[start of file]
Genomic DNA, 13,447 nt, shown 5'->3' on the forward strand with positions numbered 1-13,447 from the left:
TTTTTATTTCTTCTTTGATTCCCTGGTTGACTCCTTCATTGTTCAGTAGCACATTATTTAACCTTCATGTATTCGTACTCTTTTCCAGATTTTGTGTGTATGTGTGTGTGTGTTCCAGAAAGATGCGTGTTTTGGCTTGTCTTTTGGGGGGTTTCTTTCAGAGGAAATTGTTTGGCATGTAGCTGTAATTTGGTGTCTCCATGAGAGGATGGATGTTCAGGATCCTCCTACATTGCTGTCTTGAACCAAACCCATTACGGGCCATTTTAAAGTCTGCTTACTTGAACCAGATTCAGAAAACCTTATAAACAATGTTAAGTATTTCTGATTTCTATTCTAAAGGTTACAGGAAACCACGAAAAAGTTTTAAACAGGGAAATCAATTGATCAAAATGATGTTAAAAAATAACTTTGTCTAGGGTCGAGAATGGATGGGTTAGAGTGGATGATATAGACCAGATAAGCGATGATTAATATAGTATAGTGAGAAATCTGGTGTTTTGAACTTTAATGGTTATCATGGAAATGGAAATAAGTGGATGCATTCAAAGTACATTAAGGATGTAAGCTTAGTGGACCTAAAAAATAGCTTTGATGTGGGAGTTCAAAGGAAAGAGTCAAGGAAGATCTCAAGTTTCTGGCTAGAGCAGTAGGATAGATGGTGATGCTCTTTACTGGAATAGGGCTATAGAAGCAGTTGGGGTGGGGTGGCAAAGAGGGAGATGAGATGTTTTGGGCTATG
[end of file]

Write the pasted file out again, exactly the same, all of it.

Genomic DNA, 13,447 nt, shown 5'->3' on the forward strand with positions numbered 1-13,447 from the left:
TTTTTATTTCTTCTTTGATTCCCTGGTTGACTCCTTCATTGTTCAGTAGCACATTATTTAACCTTCATGTATTCGTACTCTTTTCCAGATTTTGTGTGTATGTGTGTGTGTGTTCCAGAAAGATGCGTGTTTTGGCTTGTCTTTTGGGGGGTTTCTTTCAGAGGAAATTGTTTGGCATGTAGCTGTAATTTGGTGTCTCCATGAGAGGATGGATGTTCAGGATCCTCCTACATTGCTGTCTTGAACCAAACCCATTACGGGCCATTTTAAAGTCTGCTTACTTGAACCAGATTCAGAAAACCTTATAAACAATGTTAAGTATTTCTGATTTCTATTCTAAAGGTTACAGGAAACCACGAAAAAGTTTTAAACAGGGAAATCAATTGATCAAAATGATGTTAAAAAATAACTTTGTCTAGGGTCGAGAATGGATGGGTTAGAGTGGATGATATAGACCAGATAAGCGATGATTAATATAGTATAGTGAGAAATCTGGTGTTTTGAACTTTAATGGTTATCATGGAAATGGAAATAAGTGGATGCATTCAAAGTACATTAAGGATGTAAGCTTAGTGGACCTAAAAAATAGCTTTGATGTGGGAGTTCAAAGGAAAGAGTCAAGGAAGATCTCAAGTTTCTGGCTAGAGCAGTAGGATAGATGGTGATGCTCTTTACTGGAATAGGGCTATAGAAGCAGTTGGGGTGGGGTGGCAAAGAGGGAGATGAGATGTTTTGGGCTATG